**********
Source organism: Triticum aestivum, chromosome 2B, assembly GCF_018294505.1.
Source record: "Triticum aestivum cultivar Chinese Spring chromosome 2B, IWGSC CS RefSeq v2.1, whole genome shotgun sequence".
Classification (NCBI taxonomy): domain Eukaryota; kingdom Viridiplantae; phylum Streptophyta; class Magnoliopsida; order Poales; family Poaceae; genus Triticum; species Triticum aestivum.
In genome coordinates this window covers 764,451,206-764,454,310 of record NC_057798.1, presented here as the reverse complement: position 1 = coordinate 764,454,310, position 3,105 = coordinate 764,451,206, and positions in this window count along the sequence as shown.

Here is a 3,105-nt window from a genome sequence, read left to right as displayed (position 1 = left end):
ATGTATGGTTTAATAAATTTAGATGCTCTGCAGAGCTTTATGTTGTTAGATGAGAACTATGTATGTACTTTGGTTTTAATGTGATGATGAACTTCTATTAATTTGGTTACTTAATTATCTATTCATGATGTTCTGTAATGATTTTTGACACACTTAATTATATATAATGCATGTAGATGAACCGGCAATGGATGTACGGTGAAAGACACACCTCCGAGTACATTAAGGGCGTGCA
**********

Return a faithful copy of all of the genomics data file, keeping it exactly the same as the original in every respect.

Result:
Source organism: Triticum aestivum, chromosome 2B, assembly GCF_018294505.1.
Source record: "Triticum aestivum cultivar Chinese Spring chromosome 2B, IWGSC CS RefSeq v2.1, whole genome shotgun sequence".
Classification (NCBI taxonomy): domain Eukaryota; kingdom Viridiplantae; phylum Streptophyta; class Magnoliopsida; order Poales; family Poaceae; genus Triticum; species Triticum aestivum.
In genome coordinates this window covers 764,451,206-764,454,310 of record NC_057798.1, presented here as the reverse complement: position 1 = coordinate 764,454,310, position 3,105 = coordinate 764,451,206, and positions in this window count along the sequence as shown.

Here is a 3,105-nt window from a genome sequence, read left to right as displayed (position 1 = left end):
ATGTATGGTTTAATAAATTTAGATGCTCTGCAGAGCTTTATGTTGTTAGATGAGAACTATGTATGTACTTTGGTTTTAATGTGATGATGAACTTCTATTAATTTGGTTACTTAATTATCTATTCATGATGTTCTGTAATGATTTTTGACACACTTAATTATATATAATGCATGTAGATGAACCGGCAATGGATGTACGGTGAAAGACACACCTCCGAGTACATTAAGGGCGTGCA